A renovated Washington D.C. office building renowned for its historical significance as a civil rights landmark now captures attention with magnificent displays of reactive light.
In 1951 Mary Church Terrell led a civil rights protest at the lunch counter of what was then Hecht’s department store. Over 60 years later the aptly named Terrell Place, now a renovated office building, is making history again.
An Interactive Experience
Imagine that every workday was like walking into a virtual reality. Outside, you might trudge through snow and sleet, but inside, cherry trees blossom and fade, fireworks blaze and butterflies flutter with the ebb and flow of activity in the building’s lobby.
This innovative lighting installation dreamed up and made into reality by ESI Design features multiple infrared cameras mounted in the ceiling. The cameras detect motion within 20 feet and activate the media panels of the interactive digital display.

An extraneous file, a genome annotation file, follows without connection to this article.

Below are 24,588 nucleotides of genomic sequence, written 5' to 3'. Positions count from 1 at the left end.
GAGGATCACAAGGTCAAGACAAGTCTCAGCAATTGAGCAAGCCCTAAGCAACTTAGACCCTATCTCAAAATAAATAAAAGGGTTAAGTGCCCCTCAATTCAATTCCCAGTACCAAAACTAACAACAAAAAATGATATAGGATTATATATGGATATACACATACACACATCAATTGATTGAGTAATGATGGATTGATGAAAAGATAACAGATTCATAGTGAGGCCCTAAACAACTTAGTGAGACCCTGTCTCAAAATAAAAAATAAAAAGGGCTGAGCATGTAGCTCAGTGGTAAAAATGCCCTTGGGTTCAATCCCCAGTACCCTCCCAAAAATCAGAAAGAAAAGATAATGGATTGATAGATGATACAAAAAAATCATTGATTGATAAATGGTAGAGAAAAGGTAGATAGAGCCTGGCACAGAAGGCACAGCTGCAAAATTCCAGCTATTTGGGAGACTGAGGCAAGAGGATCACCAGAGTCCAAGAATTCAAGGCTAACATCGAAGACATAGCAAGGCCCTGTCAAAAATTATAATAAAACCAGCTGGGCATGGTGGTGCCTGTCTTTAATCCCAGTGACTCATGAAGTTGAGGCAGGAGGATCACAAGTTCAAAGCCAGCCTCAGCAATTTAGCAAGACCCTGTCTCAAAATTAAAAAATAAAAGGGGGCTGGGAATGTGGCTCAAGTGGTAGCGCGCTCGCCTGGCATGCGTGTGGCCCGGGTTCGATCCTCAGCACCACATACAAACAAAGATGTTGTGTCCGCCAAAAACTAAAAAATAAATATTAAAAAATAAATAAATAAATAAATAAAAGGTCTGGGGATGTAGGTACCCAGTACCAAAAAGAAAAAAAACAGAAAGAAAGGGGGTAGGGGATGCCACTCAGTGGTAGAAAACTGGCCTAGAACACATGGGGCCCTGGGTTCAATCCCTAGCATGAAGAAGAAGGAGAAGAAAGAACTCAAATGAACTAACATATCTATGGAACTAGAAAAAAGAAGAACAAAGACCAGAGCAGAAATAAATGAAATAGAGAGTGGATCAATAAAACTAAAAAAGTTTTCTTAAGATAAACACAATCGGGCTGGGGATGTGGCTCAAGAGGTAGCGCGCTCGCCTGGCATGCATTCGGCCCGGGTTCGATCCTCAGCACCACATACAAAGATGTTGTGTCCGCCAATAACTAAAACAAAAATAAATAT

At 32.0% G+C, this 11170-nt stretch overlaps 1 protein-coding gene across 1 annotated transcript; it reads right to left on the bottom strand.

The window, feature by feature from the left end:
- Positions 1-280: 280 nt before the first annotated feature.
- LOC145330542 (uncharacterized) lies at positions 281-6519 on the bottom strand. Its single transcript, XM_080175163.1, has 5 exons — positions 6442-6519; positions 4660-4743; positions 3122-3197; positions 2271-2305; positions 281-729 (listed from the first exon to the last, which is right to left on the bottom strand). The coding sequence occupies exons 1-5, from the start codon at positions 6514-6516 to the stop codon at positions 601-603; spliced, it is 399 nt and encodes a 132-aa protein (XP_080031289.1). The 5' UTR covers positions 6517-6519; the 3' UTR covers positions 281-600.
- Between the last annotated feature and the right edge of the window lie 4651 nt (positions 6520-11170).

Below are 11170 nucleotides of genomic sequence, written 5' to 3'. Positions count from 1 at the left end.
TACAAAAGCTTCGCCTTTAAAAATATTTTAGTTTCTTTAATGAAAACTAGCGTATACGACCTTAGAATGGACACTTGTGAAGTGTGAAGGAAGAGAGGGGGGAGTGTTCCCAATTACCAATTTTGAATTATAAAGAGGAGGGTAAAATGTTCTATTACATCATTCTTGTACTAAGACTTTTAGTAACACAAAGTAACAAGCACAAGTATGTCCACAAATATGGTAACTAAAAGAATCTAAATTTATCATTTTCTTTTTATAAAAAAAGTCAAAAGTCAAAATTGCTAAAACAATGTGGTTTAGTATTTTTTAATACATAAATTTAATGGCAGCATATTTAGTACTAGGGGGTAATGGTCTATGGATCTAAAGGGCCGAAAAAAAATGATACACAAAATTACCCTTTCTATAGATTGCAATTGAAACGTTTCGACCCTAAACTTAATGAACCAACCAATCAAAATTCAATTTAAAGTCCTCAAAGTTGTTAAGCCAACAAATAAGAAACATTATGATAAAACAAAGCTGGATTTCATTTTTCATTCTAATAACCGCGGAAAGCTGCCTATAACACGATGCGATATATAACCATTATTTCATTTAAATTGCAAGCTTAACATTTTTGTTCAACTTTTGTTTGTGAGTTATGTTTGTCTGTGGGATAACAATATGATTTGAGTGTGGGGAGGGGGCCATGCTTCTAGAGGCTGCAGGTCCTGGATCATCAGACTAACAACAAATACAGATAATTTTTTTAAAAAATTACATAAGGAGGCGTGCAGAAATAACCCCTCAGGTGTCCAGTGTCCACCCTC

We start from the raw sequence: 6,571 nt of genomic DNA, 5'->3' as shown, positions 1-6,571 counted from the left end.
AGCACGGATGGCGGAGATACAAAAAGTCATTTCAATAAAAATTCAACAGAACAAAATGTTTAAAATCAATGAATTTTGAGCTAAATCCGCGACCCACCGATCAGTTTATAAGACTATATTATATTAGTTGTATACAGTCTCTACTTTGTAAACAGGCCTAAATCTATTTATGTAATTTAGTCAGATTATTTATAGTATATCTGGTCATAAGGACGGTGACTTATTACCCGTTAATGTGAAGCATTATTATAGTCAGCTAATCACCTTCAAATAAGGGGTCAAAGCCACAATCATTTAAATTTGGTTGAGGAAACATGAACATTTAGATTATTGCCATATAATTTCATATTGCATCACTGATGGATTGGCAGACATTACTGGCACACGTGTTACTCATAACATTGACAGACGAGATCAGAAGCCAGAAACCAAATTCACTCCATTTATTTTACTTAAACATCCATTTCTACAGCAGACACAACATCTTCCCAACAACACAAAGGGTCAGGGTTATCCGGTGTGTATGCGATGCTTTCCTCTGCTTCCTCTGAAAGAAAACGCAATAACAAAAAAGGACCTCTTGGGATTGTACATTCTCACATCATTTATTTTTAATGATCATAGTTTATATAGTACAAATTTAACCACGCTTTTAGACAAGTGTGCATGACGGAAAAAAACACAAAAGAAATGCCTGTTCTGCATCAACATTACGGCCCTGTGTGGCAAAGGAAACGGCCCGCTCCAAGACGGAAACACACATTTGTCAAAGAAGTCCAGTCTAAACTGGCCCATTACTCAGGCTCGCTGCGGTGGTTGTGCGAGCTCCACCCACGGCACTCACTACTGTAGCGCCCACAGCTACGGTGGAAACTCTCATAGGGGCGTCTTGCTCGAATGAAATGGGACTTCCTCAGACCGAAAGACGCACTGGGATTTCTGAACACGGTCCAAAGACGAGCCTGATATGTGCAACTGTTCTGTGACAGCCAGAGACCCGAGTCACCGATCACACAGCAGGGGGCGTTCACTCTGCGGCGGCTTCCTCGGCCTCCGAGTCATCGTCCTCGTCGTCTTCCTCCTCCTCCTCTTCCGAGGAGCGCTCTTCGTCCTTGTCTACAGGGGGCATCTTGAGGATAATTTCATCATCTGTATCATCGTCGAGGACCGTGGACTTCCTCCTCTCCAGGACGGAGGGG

Nearly 5 million LEDs light up 1700 sf of walls in Terrell Place. That’s about 2900 LEDs per square foot. To keep them from overheating, ESI incorporated a ventilated air cavity into the design that keeps the diodes cool.
Throughout the workday passersby may see one of many scenes that make up three different compositions: Seasons, Color Play and City Scape. Each module reactively adapts and morphs to connect the viewer with the nature, culture and iconic architecture of the surrounding D.C. area.
Watch a video of Terrell Place: